Il CNR-CNUCE al battesimo della Internet Society
The CNR-CNUCE at the founding of the Internet Society
Laura Abba
  • "CNUCE, not a friendly acronym, difficult to say. In Italian there are no 'real' words that begin with "cn". The name may be harsh, but descriptive: national university centre for electronic calculation. .... Networks and space were then the final frontiers: Lenzini was sent in '73 to the Cambridge Science Centre (Massachussets) to participate in the first developments of computer networks. ... Later, in '75 I think, Trumpy went to NASA to learn the secrets of accurate calculation of satellite orbits, launch and return control and also to get his hands of lots of essential programmes to take home. We wanted to connect to that network and ... " [Gianfranco Capriz]
  • The old Centro Nazionale Universitario di Calcolo Elettronico (C.N.U.C.E.) at the university of Pisa had been for years known to many only for the aspects linked to its original function as a centre supplying resources and skills for scientific calculation.
  • When CNUCE, in November '73, became part of the state research body CNR, the question of its name was discussed and it was decided to maintain the original name (without the dots, which made it look a bit like U.N.C.L.E.) as the reputation it had earned was something it could exploit and it would provide continuity for future success.
  • At that time (early '70s) the Data Processing Division (Paolo Bronzoni) was already involved in development of technologies for data transmission and maintained contacts with manufacturers and telephone companies. Marco Sommani was taken into the Division on a study grant.
  • Next door, the Major Projects Division (Luciano Lenzini) was responsible for projects to set up a network of computers for research purposes.
  • A "network" was to be a series of independent computers, linked so that each could access the resources available to all the others.
  • The project was carried out in collaboration with the Universities of Padova and Turin, CNEN in Bologna, CSATA in Bari and the science centres IBM/Pisa and Cambridge (Massachusetts). It was here that Claudio Menchi and Fausto Caneschi, who played important roles in the evolution of network services in Italy, began their studies, under the guidance of Lenzini; they were later joined by Antonio Blasco Bonito, Daniele Vannozzi and Laura Abba.
  • But building communications systems would have made little progress simply by linking computers to transmission lines, without first establishing conventions for enabling communication (protocols). The study of communications protocols (ISO/OSI and TCP/IP) was the field of the "Lenzini gang" research group.
  • CNUCE was set up as a services centre, and research activities began immediately after it became part of CNR. In many cases this was formally recognized in the late 70s when CNUCE completed the first phase of restructuring, achieving a structure which it has maintained since then.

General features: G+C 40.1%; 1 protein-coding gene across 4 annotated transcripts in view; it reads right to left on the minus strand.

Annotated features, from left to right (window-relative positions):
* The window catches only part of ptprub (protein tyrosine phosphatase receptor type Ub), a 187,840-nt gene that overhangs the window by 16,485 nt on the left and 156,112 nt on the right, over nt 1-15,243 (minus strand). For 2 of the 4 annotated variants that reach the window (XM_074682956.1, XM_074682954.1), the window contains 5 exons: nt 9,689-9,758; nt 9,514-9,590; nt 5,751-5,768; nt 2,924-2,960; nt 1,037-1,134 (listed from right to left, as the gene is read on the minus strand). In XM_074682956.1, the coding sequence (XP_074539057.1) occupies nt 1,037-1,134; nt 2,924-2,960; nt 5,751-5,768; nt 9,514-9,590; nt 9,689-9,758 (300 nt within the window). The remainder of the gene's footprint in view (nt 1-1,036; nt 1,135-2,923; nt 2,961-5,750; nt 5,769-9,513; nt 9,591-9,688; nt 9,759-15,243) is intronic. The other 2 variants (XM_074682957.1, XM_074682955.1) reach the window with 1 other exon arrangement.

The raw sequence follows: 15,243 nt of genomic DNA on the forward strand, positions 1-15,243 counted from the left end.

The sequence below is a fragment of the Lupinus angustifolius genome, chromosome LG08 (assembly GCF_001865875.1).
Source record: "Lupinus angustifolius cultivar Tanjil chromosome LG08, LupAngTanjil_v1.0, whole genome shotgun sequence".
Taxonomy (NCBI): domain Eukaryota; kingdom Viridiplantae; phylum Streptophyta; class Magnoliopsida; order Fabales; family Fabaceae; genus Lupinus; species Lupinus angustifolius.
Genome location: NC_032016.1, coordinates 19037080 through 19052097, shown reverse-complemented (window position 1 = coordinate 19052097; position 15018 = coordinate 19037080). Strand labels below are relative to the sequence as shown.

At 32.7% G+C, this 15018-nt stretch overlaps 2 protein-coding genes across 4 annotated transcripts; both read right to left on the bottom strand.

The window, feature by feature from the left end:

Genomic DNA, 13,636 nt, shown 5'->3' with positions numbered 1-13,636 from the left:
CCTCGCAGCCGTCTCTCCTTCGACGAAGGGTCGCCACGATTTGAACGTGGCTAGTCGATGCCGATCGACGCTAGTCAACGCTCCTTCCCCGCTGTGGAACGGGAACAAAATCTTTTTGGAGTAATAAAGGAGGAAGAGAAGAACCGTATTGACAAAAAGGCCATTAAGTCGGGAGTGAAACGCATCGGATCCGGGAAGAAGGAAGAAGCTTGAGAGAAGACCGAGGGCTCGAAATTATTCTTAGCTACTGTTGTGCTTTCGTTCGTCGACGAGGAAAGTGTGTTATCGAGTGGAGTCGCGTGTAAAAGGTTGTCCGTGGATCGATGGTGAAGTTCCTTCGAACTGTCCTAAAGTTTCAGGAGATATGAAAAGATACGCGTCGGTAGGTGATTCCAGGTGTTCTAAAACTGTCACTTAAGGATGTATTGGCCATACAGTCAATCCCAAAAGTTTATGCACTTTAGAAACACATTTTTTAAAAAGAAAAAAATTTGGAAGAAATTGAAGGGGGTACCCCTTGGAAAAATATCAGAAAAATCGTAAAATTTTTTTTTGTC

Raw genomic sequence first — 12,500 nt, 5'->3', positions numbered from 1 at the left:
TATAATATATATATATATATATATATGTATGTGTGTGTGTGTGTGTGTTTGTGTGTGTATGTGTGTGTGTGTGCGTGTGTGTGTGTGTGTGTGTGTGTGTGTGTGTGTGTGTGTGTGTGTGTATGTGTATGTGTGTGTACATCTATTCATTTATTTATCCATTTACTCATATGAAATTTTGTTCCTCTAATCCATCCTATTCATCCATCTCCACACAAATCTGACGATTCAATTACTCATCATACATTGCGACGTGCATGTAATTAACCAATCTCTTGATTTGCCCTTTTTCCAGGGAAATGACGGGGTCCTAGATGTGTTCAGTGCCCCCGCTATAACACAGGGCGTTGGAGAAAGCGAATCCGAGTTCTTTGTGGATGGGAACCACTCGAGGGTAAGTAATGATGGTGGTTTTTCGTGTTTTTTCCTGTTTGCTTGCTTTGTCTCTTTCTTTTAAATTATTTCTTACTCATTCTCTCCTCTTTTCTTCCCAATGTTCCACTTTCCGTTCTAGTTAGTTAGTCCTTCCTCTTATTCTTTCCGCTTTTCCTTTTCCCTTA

• The research groups went on to win recognition and respect in their respective sectors at national and international level. Of these, the group led by Lenzini certainly made its mark on the story of network research.
  • "Our intuitive feeling was to believe in the TCP/IP protocols developed by Kahn and Cerf. Other standards and technologies proposed to connect computers in a network, in particular OSI (Open Systems Interconnection), sponsored by ISO, the International Organization for Standardization, did not seem to offer the same possibilities of development and success. Luckily, we were right." [Stefano Trumpy]
  • When Trumpy became director of CNUCE [1983] and personally worked in the sector of research networks, playing key roles at national and international level, there was a marked increase in CNUCE's commitment to the sector, with highly qualified personnel attracted by the growing reputation and results achieved by the institute: it was Stefano Trumpy again who in 1991 led CNR-CNUCE to join the founders of the Internet Society.
  • "20 years on, it is thanks to IIT (Institute of Informatics and Telematics in Pisa) that CNR continues to support the activities of the Internet Society. This is all within the context of the development of Internet, which involves various aspects such as security issues, infrastructure stability and social implications related to misuse of the Net. These activities are particularly relevant both from a scientific point of view and also as opportunities for the saring of ideas among experts coming from different sectors, who find common interests and set up multidisciplinary activities. [Domenico Laforenza]"
Happy Birthday ISOC